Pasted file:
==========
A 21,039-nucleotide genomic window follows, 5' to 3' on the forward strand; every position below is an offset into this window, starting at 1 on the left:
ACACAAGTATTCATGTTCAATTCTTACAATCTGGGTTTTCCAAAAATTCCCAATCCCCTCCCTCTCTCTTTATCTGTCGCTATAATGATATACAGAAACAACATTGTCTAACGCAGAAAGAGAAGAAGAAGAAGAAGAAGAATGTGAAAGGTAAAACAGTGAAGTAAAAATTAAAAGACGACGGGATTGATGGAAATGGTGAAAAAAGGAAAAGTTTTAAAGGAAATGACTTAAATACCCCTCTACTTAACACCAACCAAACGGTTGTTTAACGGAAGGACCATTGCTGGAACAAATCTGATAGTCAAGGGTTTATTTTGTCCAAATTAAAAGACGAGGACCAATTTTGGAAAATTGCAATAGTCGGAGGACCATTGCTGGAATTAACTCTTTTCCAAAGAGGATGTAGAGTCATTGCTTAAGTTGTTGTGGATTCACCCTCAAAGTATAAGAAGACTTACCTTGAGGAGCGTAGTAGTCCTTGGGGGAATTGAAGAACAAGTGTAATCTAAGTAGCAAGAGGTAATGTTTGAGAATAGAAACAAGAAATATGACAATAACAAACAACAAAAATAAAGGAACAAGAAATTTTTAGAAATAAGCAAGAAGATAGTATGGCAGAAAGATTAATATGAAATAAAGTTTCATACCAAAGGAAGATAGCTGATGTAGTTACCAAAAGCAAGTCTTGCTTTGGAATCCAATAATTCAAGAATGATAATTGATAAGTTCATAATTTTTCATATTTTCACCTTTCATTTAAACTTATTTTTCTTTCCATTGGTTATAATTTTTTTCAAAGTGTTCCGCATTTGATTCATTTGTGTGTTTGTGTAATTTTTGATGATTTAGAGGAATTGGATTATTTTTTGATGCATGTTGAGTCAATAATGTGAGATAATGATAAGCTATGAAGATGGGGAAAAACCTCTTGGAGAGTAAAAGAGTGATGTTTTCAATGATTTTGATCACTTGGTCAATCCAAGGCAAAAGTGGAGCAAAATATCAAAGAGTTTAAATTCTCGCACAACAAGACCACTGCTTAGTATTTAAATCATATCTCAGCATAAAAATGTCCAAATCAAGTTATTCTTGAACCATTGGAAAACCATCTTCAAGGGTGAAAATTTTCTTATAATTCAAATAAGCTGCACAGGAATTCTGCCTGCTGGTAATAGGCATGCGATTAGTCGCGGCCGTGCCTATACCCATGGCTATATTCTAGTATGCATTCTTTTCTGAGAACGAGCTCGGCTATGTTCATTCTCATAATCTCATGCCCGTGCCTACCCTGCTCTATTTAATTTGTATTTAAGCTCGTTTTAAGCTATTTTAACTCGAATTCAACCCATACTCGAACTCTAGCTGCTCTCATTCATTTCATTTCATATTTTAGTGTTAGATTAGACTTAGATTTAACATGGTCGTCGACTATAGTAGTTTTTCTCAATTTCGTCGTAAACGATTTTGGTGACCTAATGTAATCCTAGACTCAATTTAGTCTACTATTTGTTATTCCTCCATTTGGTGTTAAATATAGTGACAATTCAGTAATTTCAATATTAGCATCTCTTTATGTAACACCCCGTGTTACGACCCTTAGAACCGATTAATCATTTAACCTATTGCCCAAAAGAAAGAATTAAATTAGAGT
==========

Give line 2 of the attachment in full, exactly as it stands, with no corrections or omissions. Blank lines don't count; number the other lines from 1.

ACACAAGTATTCATGTTCAATTCTTACAATCTGGGTTTTCCAAAAATTCCCAATCCCCTCCCTCTCTCTTTATCTGTCGCTATAATGATATACAGAAACAACATTGTCTAACGCAGAAAGAGAAGAAGAAGAAGAAGAAGAATGTGAAAGGTAAAACAGTGAAGTAAAAATTAAAAGACGACGGGATTGATGGAAATGGTGAAAAAAGGAAAAGTTTTAAAGGAAATGACTTAAATACCCCTCTACTTAACACCAACCAAACGGTTGTTTAACGGAAGGACCATTGCTGGAACAAATCTGATAGTCAAGGGTTTATTTTGTCCAAATTAAAAGACGAGGACCAATTTTGGAAAATTGCAATAGTCGGAGGACCATTGCTGGAATTAACTCTTTTCCAAAGAGGATGTAGAGTCATTGCTTAAGTTGTTGTGGATTCACCCTCAAAGTATAAGAAGACTTACCTTGAGGAGCGTAGTAGTCCTTGGGGGAATTGAAGAACAAGTGTAATCTAAGTAGCAAGAGGTAATGTTTGAGAATAGAAACAAGAAATATGACAATAACAAACAACAAAAATAAAGGAACAAGAAATTTTTAGAAATAAGCAAGAAGATAGTATGGCAGAAAGATTAATATGAAATAAAGTTTCATACCAAAGGAAGATAGCTGATGTAGTTACCAAAAGCAAGTCTTGCTTTGGAATCCAATAATTCAAGAATGATAATTGATAAGTTCATAATTTTTCATATTTTCACCTTTCATTTAAACTTATTTTTCTTTCCATTGGTTATAATTTTTTTCAAAGTGTTCCGCATTTGATTCATTTGTGTGTTTGTGTAATTTTTGATGATTTAGAGGAATTGGATTATTTTTTGATGCATGTTGAGTCAATAATGTGAGATAATGATAAGCTATGAAGATGGGGAAAAACCTCTTGGAGAGTAAAAGAGTGATGTTTTCAATGATTTTGATCACTTGGTCAATCCAAGGCAAAAGTGGAGCAAAATATCAAAGAGTTTAAATTCTCGCACAACAAGACCACTGCTTAGTATTTAAATCATATCTCAGCATAAAAATGTCCAAATCAAGTTATTCTTGAACCATTGGAAAACCATCTTCAAGGGTGAAAATTTTCTTATAATTCAAATAAGCTGCACAGGAATTCTGCCTGCTGGTAATAGGCATGCGATTAGTCGCGGCCGTGCCTATACCCATGGCTATATTCTAGTATGCATTCTTTTCTGAGAACGAGCTCGGCTATGTTCATTCTCATAATCTCATGCCCGTGCCTACCCTGCTCTATTTAATTTGTATTTAAGCTCGTTTTAAGCTATTTTAACTCGAATTCAACCCATACTCGAACTCTAGCTGCTCTCATTCATTTCATTTCATATTTTAGTGTTAGATTAGACTTAGATTTAACATGGTCGTCGACTATAGTAGTTTTTCTCAATTTCGTCGTAAACGATTTTGGTGACCTAATGTAATCCTAGACTCAATTTAGTCTACTATTTGTTATTCCTCCATTTGGTGTTAAATATAGTGACAATTCAGTAATTTCAATATTAGCATCTCTTTATGTAACACCCCGTGTTACGACCCTTAGAACCGATTAATCATTTAACCTATTGCCCAAAAGAAAGAATTAAATTAGAGT